College Welcomes New Faculty in Key Areas

Human Ecology, Spring 2012 | Go to article overview

College Welcomes New Faculty in Key Areas


Cornell has quickened the pace in hiring new faculty, aiming to bring on board up to 100 professors by the university's sesquicentennial in 2015.

Contributing to this initiative, the College of Human Ecology is attracting new faculty to work on such major cross college collaborations as neuroscience, human development, and psychology; health behaviors, health economics, and disparities; and demography. Ten new scholars have joined the college this year.

Dean Alan Mathios said he was very pleased that such a diverse and talented group of scholars is joining the college's faculty. "They have very impressive credentials and will strengthen the college's teaching, research, and outreach in key multidisciplinary areas. I expect this group to have a profound impact on the future of the college," he said.

The fall 2011 issue of Human Ecology introduced five of the 10 new faculty hires; here follows details on the other five.

Damon Clark, assistant professor, policy analysis and management

Academic focus: economics of education, labor economics, public economics

Previous positions: visiting assistant professor, economics, Princeton University, 2009-2011; assistant professor, economics, University of Florida, 2005-2011

Academic background: B.A., economics, Newcastle University, 1994; M.Phil., economics, Nuffield College, University of Oxford, 1997; D.Phil., economics, Nuffield College, University of Oxford, 2002

I chose Human Ecology: because it fits extremely well with my research interests.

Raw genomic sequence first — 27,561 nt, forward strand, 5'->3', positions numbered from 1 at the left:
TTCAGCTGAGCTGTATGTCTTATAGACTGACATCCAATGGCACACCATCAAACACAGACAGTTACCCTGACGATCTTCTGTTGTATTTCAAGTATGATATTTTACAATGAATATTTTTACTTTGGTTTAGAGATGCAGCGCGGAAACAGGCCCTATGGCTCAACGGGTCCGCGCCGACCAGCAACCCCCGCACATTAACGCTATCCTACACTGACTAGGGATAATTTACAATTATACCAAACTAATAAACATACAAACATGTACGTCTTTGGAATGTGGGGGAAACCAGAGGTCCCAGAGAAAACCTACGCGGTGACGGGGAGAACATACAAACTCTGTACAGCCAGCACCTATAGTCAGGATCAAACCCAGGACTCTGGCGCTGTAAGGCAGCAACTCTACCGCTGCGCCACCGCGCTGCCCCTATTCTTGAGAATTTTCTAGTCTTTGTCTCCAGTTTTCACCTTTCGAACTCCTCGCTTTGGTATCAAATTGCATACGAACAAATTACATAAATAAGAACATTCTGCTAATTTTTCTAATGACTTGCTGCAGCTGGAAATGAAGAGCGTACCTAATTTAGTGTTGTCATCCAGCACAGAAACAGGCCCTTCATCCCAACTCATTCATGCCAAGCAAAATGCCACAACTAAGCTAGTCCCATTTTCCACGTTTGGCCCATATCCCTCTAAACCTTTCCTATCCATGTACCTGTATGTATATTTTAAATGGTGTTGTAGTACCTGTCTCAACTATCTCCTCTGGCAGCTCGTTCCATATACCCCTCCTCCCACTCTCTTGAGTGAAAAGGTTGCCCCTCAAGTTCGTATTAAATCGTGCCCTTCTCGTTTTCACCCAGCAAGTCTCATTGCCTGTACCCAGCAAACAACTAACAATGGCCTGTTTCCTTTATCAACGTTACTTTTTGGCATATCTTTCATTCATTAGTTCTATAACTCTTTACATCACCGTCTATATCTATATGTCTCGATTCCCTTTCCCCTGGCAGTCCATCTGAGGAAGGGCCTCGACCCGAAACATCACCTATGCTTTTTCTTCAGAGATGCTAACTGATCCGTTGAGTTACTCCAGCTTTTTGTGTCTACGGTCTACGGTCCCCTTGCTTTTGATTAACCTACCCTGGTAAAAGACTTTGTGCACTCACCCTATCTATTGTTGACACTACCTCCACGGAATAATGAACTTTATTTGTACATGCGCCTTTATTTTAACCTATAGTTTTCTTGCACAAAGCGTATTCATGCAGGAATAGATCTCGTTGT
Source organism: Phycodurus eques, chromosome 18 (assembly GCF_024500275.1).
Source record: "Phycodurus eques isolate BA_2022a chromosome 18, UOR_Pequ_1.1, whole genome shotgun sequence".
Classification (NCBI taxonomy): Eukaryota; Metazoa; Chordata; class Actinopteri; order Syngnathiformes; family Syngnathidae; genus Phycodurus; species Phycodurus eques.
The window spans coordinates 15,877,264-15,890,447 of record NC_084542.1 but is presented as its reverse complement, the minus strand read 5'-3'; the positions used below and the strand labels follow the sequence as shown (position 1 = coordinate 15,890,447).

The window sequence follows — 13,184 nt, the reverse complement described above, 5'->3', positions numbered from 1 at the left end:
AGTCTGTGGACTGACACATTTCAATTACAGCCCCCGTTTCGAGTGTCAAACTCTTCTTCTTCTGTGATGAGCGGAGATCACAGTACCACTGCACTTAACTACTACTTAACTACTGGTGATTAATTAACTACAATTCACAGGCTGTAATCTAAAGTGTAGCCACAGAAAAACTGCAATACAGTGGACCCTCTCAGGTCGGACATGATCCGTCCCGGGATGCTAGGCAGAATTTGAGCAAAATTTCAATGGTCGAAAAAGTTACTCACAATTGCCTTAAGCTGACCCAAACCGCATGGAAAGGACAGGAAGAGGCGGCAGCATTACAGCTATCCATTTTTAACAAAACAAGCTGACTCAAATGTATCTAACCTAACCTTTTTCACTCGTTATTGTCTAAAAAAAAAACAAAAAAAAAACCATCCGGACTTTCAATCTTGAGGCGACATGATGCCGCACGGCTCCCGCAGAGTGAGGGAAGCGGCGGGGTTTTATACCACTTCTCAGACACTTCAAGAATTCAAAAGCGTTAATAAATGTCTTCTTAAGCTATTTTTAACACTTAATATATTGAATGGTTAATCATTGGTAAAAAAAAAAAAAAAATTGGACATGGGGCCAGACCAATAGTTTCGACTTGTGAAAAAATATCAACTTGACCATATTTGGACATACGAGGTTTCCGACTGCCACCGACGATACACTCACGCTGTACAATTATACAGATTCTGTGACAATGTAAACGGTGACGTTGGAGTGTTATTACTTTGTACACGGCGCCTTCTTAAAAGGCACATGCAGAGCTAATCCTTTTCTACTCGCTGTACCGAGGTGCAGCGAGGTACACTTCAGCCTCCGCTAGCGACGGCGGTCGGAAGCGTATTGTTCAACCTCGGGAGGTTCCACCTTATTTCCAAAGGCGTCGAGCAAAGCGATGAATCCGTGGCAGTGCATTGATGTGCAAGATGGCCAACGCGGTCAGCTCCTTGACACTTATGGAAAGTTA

www.human.cornell.edu/bio.cfm?netid=dc738

[ILLUSTRATION OMITTED]

Maria Fitzpatrick, assistant professor, policy analysis and management

Academic focus: economics of education, labor economics, public economics

Previous position: Searle Freedom Trust postdoctoral fellow, Institute for Economic Policy Research, Stanford University, 2008-2011

Academic background: B.A., economics, University of North Carolina at Chapel Hill, 2000; M.A., economics, University of Virginia, 2004; Ph.D., economics, University of Virginia, 2008

I chose Human Ecology: because of its interdisciplinary focus on policy analysis. I enjoy working with people from different perspectives and from other disciplines to determine effective and efficient public policies.

www.human.cornell.edu/bio.cfm?netid=mdf98

[ILLUSTRATION OMITTED]

Tasha Lewis, assistant professor, fiber science and apparel design

Academic focus: technology and innovation in the apparel industry, including 3-D body scanning and mass customization; sustainability and fashion

Previous position: assistant professor, School of Fashion, Ryerson University, 2009-2011

Academic background: B. …

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